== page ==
[Op-Ed] Underbelly of the ‘Korean Wave’ by Jasper Kim

Imagine a world where slavery, often involving underage and unsuspecting victims, is not only condoned, but legally enforced. This is not fiction, but fact, in one of Asia’ most prolific entertainment export-oriented country ― South Korea (Asia’s fourth largest economy and OECD member state) ― involving the so-called “Korean Wave.”

The term “Korean Wave,” (or “hallyu”), which began sweeping parts of Asia from the late 1990s, creating new possibilities for promising stars to gain fame and fortune (in a collectivist Confucian culture where what others think is a notable determinant of an individual’s self worth). Such new emerging industry ― Korea’s entertainment industry ― has led to the rise of a wave of girl and boy pop “idol” bands, such as Kara, Wonder Girls, Big Bang, Super Junior, and TVXQ.

However, with the rising phenomenon of the “Korean Wave,” we see signs that the underbelly of it may not be as pretty as seen from above. This is because a notable portion of such aspiring young talent are being forced into the signing of long-term “slave contracts” with little remuneration in which the bargaining power and terms and conditions of the contract are grossly and disproportionally in favor of the entertainment agency.

Often such slave contracts involve a so-called quid pro quo whereby the entertainment agency provides entertainer-related expenses (food, housing, singing and dancing lessons, sometimes with plastic surgery procedures) in exchange for dubious and over-the -top royalty schemes for the agency. Such contracts also often have embedded exclusivity provisions, which preclude the young artist from contracting with other competitor agencies. .

The economic benefits derived from the Korean Wave amount to those from exports to China, Japan and other in countries in Asia (according to the Korean Ministry of Culture, Sports, and Tourism). As a result, little economic incentive or national interest has existed to “pierce behind the corporate veil” (a legal term of art denoting the initial deference given to commercial actors in their business transactions) involving such contracts.

On July 31, 2009, three members of TVXQ (a highly popular five-member boy band) argued to terminate their earlier-agreed-to exclusive contract with SM Entertainment (one of South Korea’s largest and most prominent entertainment agencies). TVXQ’s claims revealed that they had agreed to a 13-year contract (which did not include time the two-year mandatory military service required of all male Korean citizens).

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[NEWS] K-ola: Corruption in Korean pop music

WITH its over-reliance on manufactured teen pop, and a leave-nothing-to-chance managerial style reminiscent of Phil Spector (minus the murder), there are obvious parallels between “K-Pop” and the American music industry of the 1950s and 60s. And perhaps now another box can be checked: the practice of bribing one’s way onto the charts. That’s payola, or 증회 in Korean.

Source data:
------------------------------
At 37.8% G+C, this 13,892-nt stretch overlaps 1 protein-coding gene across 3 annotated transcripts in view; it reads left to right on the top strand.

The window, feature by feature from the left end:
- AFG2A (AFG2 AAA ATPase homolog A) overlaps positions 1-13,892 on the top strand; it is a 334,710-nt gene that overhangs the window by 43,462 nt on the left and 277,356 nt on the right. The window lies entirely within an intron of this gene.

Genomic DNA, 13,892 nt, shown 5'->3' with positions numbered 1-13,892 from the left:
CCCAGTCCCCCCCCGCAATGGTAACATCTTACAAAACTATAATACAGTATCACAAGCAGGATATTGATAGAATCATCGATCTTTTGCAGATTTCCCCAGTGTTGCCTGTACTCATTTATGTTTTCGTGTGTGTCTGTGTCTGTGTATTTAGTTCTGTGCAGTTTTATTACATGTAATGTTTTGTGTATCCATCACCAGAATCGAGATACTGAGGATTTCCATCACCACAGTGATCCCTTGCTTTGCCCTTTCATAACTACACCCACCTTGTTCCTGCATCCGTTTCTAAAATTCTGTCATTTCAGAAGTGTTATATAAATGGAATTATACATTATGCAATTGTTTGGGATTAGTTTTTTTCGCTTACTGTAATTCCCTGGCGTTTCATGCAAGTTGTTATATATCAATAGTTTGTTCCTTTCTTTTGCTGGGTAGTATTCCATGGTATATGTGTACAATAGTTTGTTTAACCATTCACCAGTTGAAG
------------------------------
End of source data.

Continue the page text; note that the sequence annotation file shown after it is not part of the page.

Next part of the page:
Twenty-nine people, mainly radio and cable-TV staff, have been arrested on suspicion of accepting cash payments in return for airplay or fraudulent chart positions. New artists and their managers, keen to start their careers off with a hit, were the most frequent customers: Incheon Metropolitan Police believe that between April 2009 and May of this year, around a hundred wannabe singers paid a total of 150m won ($143,000) to several producers and the chairman of a cable-TV company. Such sums are dwarfed by the 400m won or so allegedly collected by the operator of a website that compiles a chart based on the number of radio plays each single receives. According to police, the unnamed 60-year-old took the money from singers and pop managers, promising six-month stays in his dubious top ten, for a price of 38m won each.

Others received money for songs that nobody ever heard: six employees of one radio station apparently fiddled with playlists in order to add songs to the charts which had never actually been aired. This pay-to-play(-or-not) scandal is especially unfortunate given the banner year that the Korean entertainment industry has been enjoying. Successful K-Pop concerts as far away as Paris have driven the local press into a frenzy, and prompted ordinary housewives to pour their money into shares of labels like SM Entertainment, the price chart of which now resembles that of an internet stock circa 1999.

Corruption though is the one problem that this country seems unable to stamp out. This year, on top of the usual civil service and chaebol naughtiness, no fewer than 46 players from the Korean football league have been arrested over match-fixing. For its extraordinary economic progress and rapid democratisation, South Korea is a smash hit of a nation—but in terms of Transparency International’s Corruption Perceptions Index, there is a real danger of an imminent drop from the top 40.

Source: The Economist
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